With steps as soft an elf’s,
To leap over the flowers,
Fly lightly out into the moonlight,
To glide to me in the garden!
The blossoms around the trickling brook
Scented in sleep, now only love is awake.

Sit! Here dawn comes mysteriously
Under the linden trees.
The nightingale above us should
dream of our kisses
And the rose, should it wake in the morning,
Will glow on high from having seen the bliss of the night.

Schubert, Der Lindenbaum

Am Brunnen vor dem Tore,
Da steht ein Lindenbaum;
Ich träumt’ in seinem Schatten
So manchen süssen Traum.

Ich schnitt in seine Rinde
So manches liebe Wort;
Es zog in Freud’ und Leide
Zu ihm mich immer fort.

Ich musst’ auch heute wandern
Vorbei in tiefer Nacht,
Da hab’ ich noch im Dunkel
Die Augen zugemacht.

Und seine Zweige rauschten,
Als riefen sie mir zu:
Komm her zu mir, Geselle,
Hier findst du deine Ruh’!

Die kalten Winde bliesen
Mir grad’ in’s Angesicht,
Der Hut flog mir vom Kopfe,
Ich wendete mich nicht.

Nun bin ich manche Stunde
Enfernt von jenem Ort,
Und immer hör’ ich’s rauschen:
Du fändest Ruhe dort!

Schubert, The Linden Tree

By the well, before the gates,
stands a linden tree;
in its shade I dreamt
many a sweet dream.

I carved into its bark
So many words of love;
It drew me in joy and sorrow
Away to it .

Today, too, I had to walk
past it in deepest night;
even in the darkness
I closed my eyes.

And its branches rustled
as if they were calling to me:
‘Come to me, companion,
here you will find rest.’

The cold wind blew
straight into my face,
my hat flew from my head;
I did not turn back.

Now I am many hours’ journey
from that place;
yet I still hear the rustling:
‘There you would find rest.’

Anton Dermota
June 4, 1910 – Kropa, Slovenia – June 22, 1989 – Vienna, Austria

Dermota was born in Kropa (Slovenia), and he grew up in poverty. Initially studying composition and organ at the Ljubljana conservatory, he received a scholarship in 1934 which took him to Vienna, where he devoted himself exclusively to vocal studies with the famous coach Marie Radó.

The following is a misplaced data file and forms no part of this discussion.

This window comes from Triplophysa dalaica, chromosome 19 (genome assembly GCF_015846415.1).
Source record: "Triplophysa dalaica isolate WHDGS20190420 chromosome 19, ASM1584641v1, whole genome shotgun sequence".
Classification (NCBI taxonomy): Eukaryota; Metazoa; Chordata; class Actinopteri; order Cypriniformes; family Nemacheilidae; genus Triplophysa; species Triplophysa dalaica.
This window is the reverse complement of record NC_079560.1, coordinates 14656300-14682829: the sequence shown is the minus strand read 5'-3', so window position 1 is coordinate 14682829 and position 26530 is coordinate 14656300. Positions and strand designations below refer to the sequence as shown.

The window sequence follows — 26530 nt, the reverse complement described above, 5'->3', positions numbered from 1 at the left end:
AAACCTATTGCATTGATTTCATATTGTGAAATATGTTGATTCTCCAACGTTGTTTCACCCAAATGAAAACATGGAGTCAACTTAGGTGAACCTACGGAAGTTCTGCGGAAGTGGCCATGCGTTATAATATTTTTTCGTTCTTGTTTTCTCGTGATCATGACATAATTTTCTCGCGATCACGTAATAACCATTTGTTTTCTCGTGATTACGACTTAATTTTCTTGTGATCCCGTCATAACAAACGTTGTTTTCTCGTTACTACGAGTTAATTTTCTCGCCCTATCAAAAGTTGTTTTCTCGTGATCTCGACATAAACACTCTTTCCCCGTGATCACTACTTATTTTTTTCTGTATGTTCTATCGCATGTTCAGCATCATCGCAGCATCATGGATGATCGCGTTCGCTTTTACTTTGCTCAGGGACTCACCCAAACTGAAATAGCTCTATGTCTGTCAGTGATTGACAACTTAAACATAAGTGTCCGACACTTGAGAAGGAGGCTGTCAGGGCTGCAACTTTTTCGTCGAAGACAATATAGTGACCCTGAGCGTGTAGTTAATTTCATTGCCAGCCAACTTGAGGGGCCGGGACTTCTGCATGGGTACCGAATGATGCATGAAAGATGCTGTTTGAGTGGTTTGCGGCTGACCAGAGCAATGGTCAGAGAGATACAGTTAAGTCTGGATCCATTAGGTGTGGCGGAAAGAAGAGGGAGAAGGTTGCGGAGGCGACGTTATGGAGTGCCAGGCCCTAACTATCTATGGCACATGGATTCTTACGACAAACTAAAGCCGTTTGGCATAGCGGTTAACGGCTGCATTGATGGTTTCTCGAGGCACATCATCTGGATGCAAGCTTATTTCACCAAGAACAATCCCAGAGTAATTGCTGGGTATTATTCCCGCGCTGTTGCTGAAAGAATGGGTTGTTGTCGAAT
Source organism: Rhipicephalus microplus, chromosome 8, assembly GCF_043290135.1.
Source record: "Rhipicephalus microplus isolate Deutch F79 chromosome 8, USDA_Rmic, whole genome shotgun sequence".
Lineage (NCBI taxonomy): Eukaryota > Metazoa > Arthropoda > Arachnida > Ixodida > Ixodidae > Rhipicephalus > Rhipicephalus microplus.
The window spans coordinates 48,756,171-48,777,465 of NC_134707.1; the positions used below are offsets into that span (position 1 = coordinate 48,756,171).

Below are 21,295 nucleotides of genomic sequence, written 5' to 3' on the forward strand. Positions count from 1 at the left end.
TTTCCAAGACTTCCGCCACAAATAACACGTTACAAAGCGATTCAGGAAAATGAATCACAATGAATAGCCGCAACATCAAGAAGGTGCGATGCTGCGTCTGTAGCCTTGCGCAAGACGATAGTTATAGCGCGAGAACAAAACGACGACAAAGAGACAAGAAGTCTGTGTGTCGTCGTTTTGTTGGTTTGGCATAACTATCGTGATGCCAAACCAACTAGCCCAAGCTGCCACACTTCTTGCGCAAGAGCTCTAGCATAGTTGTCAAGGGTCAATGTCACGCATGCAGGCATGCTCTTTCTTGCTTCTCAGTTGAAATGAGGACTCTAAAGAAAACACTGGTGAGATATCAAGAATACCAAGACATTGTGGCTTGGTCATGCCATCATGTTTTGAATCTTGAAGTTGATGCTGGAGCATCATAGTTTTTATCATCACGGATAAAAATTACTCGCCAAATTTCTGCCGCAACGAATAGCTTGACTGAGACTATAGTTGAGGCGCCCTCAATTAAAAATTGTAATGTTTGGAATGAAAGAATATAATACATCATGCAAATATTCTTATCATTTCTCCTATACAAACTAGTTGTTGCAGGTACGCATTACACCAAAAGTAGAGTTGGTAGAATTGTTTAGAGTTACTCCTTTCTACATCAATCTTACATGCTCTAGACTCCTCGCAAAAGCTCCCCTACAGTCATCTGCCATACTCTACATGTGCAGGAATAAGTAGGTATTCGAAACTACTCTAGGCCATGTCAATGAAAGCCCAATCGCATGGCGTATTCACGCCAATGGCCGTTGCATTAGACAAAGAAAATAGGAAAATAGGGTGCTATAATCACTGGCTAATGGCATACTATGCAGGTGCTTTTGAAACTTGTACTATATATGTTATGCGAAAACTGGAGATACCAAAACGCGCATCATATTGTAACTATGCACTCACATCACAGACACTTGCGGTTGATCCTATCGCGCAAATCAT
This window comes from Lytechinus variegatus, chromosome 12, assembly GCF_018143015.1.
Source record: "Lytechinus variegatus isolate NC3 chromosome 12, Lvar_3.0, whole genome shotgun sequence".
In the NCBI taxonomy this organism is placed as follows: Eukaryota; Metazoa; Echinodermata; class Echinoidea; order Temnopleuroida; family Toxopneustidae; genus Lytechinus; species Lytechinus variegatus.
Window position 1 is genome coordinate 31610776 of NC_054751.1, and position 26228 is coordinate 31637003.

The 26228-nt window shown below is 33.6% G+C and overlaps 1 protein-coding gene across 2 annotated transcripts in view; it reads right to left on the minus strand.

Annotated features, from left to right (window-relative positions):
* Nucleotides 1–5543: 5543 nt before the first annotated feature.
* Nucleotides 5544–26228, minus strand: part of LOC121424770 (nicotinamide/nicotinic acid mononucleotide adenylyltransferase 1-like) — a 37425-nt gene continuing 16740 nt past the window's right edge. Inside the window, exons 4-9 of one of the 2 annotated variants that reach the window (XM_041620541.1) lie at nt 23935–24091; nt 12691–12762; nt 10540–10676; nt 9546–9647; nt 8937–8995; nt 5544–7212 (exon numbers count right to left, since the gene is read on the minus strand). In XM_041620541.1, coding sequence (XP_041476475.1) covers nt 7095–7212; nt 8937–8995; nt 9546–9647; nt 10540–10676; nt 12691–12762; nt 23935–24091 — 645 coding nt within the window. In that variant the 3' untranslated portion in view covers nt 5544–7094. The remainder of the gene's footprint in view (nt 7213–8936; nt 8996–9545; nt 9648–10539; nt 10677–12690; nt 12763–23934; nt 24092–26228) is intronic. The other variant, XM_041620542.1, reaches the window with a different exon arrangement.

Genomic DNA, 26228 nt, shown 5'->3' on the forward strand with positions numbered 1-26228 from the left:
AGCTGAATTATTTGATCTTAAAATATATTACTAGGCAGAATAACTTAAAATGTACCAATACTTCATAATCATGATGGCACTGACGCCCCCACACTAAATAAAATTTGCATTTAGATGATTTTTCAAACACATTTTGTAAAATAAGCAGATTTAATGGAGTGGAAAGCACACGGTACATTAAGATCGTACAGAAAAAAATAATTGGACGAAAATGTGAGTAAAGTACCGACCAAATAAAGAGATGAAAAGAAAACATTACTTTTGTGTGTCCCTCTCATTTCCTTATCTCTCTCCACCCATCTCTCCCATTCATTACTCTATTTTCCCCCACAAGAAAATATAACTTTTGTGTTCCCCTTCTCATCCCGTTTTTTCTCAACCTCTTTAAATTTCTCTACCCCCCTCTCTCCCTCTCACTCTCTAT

Dermota made his early debut at the opera of Cluj (Klausenburg) in 1934. It was Bruno Walter who immediately invited him to the Vienna State Opera where he made his debut in 1936 as first Man in Armour Mozart’s The Magic Flute. His first major role was Alfredo in La Traviata in 1937. He remained a loyal member of the Wiener Staatsoper for more than 40 years and became one of the most popular and celebrated singers of the Viennese public. He also sang at the Salzburg Festival where he appeared regularly for 20 years. He was engaged at the operas of London, Paris, Rome, Naples, Teatro Colón and toured Australia, Czechoslovakia and Hungary. Dermota was an accomplished lieder singer and gave hundreds of song recitals accompanied by his wife, the pianist Hilde Berger-Weyerwald. In 1966 he became a sought-after singing coach at the Wiener Musikhochschule. In honor of Kammersänger (an honor awarded by the government) Dermota’s 70th birthday, the management of the Vienna State Opera invited him to appear as Tamino (which he sang with an unimpaired voice ). He died after his 79th birthday in 1989.